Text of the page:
Much hangs on the yet-to-be-approved construction and operational plan.
For example, the redesigned scheme requires a maximum “construction footprint width” of 6m, despite a concession condition specifying a maximum width of 3m, “unless otherwise agreed by the operations manager”.
“Because the changed width can be agreed through the construction and operational plan, this is not being sought as a variation,” the decision document says.
U-turns suggest the department is under pressure.
It initially recommended the 2012 construction and operational plan be revoked and a new one applied for. The hydro company strongly disagreed, and the recommendation was later reversed “in fairness to the applicant”.
Also, Davies, the Western South Island operations director, recommended the variation be publicly notified but he was overruled by permissions and land manager Judi Brennan.
Then, the error. Griffin Creek Hydro said the approved size (12m²) of the intake structure area was an unnoticed “typo”. The department agreed – it should have been almost four times that.
Council consent varied
But back to water. Griffin Creek Hydro varied its regional council consent in 2017 to allow a higher water take, from 1200 litres per second to 2500lps. The minimum residual flow immediately below the intake was reduced from 800lps to 456lps.
As noted in the DoC decision document, water take specifications in the concession are confined to one point – extraction must cease when flow “measured immediately upstream of the outlet” falls below the mean annual low flow of 800lps.
“The increased take allowed for by the resource consent will allow GCH to take more water at high flow but does not affect the departments [sic] residual flow requirement which is not part the [sic] variations sought.”
A further change is possible. “Once two years of data … has been obtained, a new minimum residual flow based on a revised mean annual flow may be used following agreement by the grantor and concessionaire.”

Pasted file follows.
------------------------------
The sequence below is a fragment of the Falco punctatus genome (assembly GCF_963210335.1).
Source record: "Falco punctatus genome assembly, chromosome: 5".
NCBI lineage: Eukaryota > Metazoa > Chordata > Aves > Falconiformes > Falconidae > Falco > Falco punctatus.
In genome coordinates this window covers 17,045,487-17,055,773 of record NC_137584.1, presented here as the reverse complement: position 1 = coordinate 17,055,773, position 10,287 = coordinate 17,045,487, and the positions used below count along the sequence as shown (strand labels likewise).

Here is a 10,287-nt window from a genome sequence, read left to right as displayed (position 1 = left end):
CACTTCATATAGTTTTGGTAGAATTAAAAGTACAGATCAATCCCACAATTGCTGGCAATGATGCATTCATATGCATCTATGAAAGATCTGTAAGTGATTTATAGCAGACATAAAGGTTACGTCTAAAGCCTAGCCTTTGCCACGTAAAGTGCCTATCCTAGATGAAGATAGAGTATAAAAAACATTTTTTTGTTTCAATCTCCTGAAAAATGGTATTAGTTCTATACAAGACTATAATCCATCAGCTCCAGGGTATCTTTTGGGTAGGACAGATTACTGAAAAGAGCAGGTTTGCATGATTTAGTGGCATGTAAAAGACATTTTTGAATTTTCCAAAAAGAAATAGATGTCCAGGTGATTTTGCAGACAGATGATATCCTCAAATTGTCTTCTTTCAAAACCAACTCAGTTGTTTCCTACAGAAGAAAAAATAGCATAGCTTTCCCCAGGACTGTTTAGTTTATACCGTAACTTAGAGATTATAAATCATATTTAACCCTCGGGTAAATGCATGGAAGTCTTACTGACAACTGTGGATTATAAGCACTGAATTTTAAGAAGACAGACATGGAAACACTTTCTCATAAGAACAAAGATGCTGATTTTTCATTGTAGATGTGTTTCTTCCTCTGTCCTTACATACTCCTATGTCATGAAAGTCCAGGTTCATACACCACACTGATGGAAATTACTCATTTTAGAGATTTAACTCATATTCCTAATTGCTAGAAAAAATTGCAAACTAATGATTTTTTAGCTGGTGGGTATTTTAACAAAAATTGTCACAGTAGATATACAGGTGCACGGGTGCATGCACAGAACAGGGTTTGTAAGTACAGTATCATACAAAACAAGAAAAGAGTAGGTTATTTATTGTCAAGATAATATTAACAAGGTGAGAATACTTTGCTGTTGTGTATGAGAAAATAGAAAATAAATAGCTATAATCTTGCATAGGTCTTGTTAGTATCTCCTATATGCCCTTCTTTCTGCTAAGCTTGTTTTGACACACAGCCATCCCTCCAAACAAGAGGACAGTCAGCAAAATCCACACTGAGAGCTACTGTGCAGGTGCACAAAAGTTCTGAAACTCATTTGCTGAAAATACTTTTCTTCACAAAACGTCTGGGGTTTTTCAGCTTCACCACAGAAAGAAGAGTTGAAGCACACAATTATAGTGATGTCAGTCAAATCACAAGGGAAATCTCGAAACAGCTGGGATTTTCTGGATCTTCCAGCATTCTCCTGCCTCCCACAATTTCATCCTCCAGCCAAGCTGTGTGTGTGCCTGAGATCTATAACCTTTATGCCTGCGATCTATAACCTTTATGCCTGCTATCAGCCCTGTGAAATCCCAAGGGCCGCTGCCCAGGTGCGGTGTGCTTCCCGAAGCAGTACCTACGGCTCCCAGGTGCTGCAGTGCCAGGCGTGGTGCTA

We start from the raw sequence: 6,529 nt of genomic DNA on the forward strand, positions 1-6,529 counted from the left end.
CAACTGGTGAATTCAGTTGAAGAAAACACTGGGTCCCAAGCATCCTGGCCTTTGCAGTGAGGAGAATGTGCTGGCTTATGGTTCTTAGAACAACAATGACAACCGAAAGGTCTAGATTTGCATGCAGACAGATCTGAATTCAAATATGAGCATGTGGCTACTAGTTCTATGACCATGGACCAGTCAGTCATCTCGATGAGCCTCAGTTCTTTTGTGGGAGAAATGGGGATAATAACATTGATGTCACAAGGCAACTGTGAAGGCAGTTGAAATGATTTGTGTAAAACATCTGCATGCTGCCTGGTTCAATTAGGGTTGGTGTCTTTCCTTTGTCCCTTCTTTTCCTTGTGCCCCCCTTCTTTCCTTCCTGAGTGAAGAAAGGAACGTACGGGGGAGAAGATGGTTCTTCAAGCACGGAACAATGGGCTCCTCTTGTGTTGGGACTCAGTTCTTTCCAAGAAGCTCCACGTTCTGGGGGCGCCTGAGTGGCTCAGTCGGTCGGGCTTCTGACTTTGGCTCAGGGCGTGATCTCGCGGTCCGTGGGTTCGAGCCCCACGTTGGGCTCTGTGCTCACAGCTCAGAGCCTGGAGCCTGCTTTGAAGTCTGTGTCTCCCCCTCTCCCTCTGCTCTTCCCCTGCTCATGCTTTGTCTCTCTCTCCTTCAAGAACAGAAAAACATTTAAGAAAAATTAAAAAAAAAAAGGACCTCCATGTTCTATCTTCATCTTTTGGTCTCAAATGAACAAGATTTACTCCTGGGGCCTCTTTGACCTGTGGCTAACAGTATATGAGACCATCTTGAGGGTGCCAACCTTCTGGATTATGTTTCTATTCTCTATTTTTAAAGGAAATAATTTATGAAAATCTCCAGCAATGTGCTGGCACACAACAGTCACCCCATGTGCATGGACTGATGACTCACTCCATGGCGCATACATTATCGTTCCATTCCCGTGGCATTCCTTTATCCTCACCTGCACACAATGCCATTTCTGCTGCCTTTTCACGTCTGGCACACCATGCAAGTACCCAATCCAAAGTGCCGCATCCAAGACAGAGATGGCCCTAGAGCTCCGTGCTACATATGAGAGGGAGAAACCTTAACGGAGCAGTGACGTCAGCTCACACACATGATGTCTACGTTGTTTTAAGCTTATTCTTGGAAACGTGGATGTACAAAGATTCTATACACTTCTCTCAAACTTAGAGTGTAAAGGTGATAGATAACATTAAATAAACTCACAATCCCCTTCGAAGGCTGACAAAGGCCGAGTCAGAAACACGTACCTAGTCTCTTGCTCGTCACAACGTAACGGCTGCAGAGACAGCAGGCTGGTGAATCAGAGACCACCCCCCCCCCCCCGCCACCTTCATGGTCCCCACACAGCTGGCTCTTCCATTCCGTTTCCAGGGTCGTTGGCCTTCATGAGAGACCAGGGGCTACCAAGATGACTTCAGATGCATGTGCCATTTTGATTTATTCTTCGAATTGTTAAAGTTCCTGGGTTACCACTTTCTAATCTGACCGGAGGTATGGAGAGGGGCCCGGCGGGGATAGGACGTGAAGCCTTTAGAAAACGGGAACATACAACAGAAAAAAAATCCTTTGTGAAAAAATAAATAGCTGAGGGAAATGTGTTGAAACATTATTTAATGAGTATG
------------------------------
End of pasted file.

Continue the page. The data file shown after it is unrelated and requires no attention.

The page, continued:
DoC acknowledges Griffin Creek gorge is used by experienced canyoners but “the amount of use is unknown”. “Overall, the effect remains one place in a day’s journey in the wilderness where a minor amount of industrial intrusion is viewed.”
Canyoners descending Griffin Creek will encounter the proposed intake structures and access track about five hours into a seven-hour descent. These words are underlined in the decision document, and a handwritten note, presumably by Davies, added: “70 percent of the experience is unchanged”.
There’s always an upside, if you look for one. “The associated access track will provide an exit route for canyoners should they wish to walk out at the location of the intake structures.”
Canyoning Association president Clearwater confirms the first descent of Griffin Creek was in 2013, two years after the concession was granted. “As far as I know, no one in the canyoning community was aware of the concession until they bulldozed a giant road to the proposed intake location.”
Although canyoning is thrilling, he says “thrill-seeking is not why we go”.
“These natural and unmodified environments are incredibly rare worldwide, and we visit them to appreciate them as they are. In most of life, we operate in a sanitised, curated world, which decays our abilities to make real decisions where there are real hazards, or the opportunities to connect with or even give a stuff about the natural world.”
Removing Griffin Creek’s high flows would be like “putting a speed limit on a Formula 1 racetrack”, Clearwater says.
“No one would be interested. The power and beauty of the water, the challenge to move through it are central to the enjoyment of visiting these canyons.”